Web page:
Clinically, primary prostate cancer and the metastases may be heterogeneous, demonstrating a spectrum of phenotypes from androgen-sensitive to androgen-insensitive. 177Lu-AMBA, a conjugated bombesin compound for imaging and systemic radiotherapy, is now in phase I clinical trials [15]. 177Lu-AMBA has been evaluated in early stages of prostate cancer represented by the androgen-dependent, prostate-specific antigen-secreting hormone-sensitive prostate cancer cell line LNCaP [6], derived from a lymph node metastasis, and also in PC-3 cell line, derived from bone metastasis, is androgen-independent and is thought to represent late-stage hormone-refractory prostate cancer (HRPC) [37]. 177Lu-AMBA will be clinically efficacious as a single-agent radiotherapeutic for heterogeneous metastatic prostate cancer and be a valuable adjunct to traditional chemotherapy. Thus, the visualization of GRPR receptors through 111In-AMBA as an image-guided agent may contribute to the use of radiotherapeutic, 177Lu-AMBA, and other traditional chemotherapy in personalized medicine.

Targeted therapeutic and imaging agents are becoming more prevalent and are used to treat increasingly smaller population of patients. This has led to dramatic increases in the costs for clinical trials. Biomarkers have great potential to reduce the numbers of patients needed to test novel targeted agents by predicting or identifying nonresponse early on and thus enriching the clinical trial population with patients more likely to respond. GRPRs are expressed on prostate tumor cells, making it a potential biomarker for cancer. The imaging of 111In-AMBA indicated the stage of prostate cancer for determining the therapeutic approach to prostate cancer and for monitoring the therapeutic efficacy. The expression of GRPR will vary from patient to patient due to the stages and individual difference. If such patients could be prescreened with 111In-AMBA to identify those with higher tumor expression of GRPR, then it would be possible to select cases for receiving BLPs-specific treatment, while cases with low tumor expression of GRPR can consider other treatment options. Consequently, the proposed approaches enable optimized and individualized treatment protocols and can enhance the development of image-guide personalized medicine.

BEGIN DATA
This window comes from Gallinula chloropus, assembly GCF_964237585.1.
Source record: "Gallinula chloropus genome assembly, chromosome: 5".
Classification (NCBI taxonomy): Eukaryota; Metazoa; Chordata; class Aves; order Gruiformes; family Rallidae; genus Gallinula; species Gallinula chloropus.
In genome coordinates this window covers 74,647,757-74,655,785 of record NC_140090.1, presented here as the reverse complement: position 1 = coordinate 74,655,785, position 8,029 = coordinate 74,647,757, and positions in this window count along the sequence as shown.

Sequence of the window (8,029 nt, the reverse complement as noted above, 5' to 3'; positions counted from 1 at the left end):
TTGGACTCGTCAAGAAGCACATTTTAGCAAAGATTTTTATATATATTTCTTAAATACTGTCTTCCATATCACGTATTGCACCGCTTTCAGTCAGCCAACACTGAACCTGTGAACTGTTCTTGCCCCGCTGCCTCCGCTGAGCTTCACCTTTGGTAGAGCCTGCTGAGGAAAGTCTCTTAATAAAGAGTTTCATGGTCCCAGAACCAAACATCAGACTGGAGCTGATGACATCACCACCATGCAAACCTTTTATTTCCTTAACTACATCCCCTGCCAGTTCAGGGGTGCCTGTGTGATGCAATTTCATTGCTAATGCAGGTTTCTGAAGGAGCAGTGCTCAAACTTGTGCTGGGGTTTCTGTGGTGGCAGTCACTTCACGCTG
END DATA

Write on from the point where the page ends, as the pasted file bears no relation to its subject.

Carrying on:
By visualizing how well drug targeting systems deliver pharmacologically active agents to the pathological site, 111In-AMBA furthermore facilitates “personalized medicine” and patient individualization, as well as the efficacy of combination regimens. Regarding personalized medicine, it can be reasoned that only in patients showing high levels of target site uptake with high expression of GRPR should treatment be continued; otherwise, alternative therapeutic approaches should be considered.

5. Conclusion

111In-AMBA showed a characteristic of agonist, a good bioactivity in vitro and uptake in human GRPR-expressing tumors in vivo. The molecular image-guided diagnostic agent can be used for various different purposes, ranging from simple and straightforward biodistribution studies to extensive and elaborate experimental setups aiming to enable “personalized medicine” and to improve the efficacy of combined modality anticancer therapy.


The authors would like to thank Ms. Shu-Pei Chu for the preparation of AMBA and Mr. Ying-Chien Wang for the preparation of 111In.


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Copyright © 2011 Chung-Li Ho et al. This is an open access article distributed under the Creative Commons Attribution License, which permits unrestricted use, distribution, and reproduction in any medium, provided the original work is properly cited.